Ever want to give your text in Adobe InDesign a highlighted appearance but not want to bother with creating a separate piece of artwork to overlay? It’s a simple effect to create, with the added benefit that it sticks with the text when it gets reflowed.
Adding a highlight effect in your InDesign document text doesn't require separate artwork
To create the effect, take note of the point size of your text (you’ll need to know that later). Now select the word(s) you want to highlight, click the fly-out menu of the Character Panel and choose Underline Options…. In the dialog box that pops-up, click the Underline On and Preview check boxes so you can view the effect in your document as you make adjustments.
To customize your highlight choose the line type from the drop-down menu, most likely you’ll want a solid line. Now choose a color (any color in your Color Panel) is available to use. You’ll want to do these steps first so you can see the results as you customize further.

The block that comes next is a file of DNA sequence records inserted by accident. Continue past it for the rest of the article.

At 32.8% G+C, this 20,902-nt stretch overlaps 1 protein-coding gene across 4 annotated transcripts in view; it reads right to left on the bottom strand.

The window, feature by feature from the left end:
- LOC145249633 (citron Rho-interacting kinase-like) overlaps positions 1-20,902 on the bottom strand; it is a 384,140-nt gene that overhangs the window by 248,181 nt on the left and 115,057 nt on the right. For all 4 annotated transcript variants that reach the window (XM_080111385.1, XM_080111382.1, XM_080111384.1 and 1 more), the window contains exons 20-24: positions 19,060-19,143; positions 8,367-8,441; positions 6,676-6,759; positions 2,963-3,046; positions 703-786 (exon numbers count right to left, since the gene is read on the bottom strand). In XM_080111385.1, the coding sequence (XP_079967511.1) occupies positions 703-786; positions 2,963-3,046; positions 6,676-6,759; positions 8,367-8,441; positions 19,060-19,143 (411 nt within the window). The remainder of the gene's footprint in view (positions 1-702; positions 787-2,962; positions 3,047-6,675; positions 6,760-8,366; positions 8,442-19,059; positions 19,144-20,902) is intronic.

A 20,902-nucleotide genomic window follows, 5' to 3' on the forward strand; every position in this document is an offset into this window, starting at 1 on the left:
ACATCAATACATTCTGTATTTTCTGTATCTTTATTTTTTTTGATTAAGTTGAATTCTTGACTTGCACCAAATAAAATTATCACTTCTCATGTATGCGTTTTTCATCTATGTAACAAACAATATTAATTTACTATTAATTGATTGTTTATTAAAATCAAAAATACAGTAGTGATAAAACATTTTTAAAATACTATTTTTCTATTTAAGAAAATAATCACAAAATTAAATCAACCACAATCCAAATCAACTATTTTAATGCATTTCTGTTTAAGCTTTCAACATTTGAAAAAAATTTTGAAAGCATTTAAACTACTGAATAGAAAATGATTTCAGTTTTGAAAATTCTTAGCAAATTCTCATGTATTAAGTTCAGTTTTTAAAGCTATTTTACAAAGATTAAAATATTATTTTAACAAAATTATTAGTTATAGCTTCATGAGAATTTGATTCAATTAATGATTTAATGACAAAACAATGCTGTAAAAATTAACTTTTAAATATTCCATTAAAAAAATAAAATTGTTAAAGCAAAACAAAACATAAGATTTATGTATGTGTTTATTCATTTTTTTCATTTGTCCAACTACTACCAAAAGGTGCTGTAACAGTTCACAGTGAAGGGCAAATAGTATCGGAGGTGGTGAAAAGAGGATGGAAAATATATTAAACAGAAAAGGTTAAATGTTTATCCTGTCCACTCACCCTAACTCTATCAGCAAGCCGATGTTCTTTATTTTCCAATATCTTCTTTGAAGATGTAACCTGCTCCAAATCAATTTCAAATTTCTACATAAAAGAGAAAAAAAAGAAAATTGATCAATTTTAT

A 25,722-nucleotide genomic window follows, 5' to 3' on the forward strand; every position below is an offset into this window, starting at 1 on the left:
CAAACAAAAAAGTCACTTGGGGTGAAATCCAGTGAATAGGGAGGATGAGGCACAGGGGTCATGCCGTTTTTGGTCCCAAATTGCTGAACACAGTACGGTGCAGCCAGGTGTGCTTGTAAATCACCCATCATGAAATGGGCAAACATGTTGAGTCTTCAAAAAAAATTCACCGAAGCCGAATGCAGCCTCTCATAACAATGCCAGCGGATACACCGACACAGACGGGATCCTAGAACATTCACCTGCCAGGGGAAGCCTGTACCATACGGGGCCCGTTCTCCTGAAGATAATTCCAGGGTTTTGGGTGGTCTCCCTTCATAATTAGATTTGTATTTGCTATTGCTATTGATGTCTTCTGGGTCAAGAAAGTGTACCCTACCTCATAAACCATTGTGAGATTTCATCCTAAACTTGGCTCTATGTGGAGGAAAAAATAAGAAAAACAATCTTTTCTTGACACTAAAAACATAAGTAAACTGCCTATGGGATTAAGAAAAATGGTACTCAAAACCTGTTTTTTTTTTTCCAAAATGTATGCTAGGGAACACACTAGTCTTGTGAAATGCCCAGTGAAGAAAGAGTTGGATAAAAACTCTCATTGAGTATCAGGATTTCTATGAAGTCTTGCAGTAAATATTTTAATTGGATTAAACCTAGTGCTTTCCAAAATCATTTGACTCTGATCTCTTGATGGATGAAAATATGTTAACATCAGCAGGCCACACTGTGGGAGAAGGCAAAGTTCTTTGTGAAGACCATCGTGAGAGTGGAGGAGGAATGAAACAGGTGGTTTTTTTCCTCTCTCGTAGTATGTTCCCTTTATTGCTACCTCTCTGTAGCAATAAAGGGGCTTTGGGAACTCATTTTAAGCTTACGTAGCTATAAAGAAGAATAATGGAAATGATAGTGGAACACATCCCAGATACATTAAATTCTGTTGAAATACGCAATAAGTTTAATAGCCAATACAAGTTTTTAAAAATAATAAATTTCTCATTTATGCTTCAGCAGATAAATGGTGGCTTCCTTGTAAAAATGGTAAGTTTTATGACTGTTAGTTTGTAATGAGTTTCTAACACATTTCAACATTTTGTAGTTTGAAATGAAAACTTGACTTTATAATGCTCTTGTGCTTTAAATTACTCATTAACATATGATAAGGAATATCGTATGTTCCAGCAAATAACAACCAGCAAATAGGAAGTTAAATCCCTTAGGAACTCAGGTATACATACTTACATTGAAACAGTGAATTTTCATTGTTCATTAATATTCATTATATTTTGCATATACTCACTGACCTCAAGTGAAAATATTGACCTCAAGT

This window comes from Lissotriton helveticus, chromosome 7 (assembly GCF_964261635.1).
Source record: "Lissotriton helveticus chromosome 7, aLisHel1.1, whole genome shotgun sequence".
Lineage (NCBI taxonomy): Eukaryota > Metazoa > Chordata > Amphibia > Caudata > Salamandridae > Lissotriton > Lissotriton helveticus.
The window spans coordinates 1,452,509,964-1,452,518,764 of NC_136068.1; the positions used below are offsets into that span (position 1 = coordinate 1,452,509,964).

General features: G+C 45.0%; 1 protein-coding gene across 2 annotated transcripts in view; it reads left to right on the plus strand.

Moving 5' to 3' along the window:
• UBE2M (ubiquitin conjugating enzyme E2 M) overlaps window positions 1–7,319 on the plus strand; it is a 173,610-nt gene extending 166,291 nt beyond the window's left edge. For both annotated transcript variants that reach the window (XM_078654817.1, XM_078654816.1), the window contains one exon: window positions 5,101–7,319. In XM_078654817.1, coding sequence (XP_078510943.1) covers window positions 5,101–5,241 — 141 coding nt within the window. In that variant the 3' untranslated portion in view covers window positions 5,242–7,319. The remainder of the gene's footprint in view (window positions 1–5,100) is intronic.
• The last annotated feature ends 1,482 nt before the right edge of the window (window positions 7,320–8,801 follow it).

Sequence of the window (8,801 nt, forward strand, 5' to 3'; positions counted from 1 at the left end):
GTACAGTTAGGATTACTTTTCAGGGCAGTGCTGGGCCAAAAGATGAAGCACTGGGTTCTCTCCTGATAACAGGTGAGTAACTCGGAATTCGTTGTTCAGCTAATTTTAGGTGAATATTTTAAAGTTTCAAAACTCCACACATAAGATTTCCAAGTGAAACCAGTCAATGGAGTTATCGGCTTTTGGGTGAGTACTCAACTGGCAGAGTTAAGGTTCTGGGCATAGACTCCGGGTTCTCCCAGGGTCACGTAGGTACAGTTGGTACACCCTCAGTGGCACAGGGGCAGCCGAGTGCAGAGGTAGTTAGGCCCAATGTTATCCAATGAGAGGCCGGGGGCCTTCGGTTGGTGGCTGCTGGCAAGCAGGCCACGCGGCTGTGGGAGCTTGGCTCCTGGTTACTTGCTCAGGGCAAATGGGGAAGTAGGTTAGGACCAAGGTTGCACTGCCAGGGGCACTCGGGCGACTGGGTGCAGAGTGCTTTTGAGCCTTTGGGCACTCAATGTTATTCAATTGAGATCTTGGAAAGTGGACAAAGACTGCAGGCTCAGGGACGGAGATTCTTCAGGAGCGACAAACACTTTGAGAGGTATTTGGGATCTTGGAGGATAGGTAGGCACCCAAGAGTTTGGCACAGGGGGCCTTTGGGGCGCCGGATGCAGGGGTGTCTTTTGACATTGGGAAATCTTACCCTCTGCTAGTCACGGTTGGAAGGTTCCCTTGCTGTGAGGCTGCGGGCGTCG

Now adjust the Weight of the underline to be a few points thicker than the point size of your text – in the case of the sample image above, my text was 12pts, so I made the underline 14pts. Now adjust your Offset amount by a few negative points so that it overlaps your text – in my sample, -3 was just the right amount. Finally, click the Overprint check box to give it a more realistic effect (overprint will really show if your text is a lighter color). Now just hit OK button to apply the effect.
You could stop here, but you’ll notice that the highlight begins and ends exactly at the edges of the first and last letter of your highlighted word(s) – as you see in the top of the image at the right. While this isn’t that big of a deal, it’s not quite as realistic as it could be. To extend the highlight effect to just a tiny bit before and after the text as you see in the bottom half of the image, add a space before and after the word and reduce the Tracking amount of each space. I used -140 for the sample image to show how this adjustment affects the highlighting, but you may want to reduce the space even further to avoid unsightly gaps.
If you want to apply this effect to more text in your document, you may want to save the effect as a Character Style.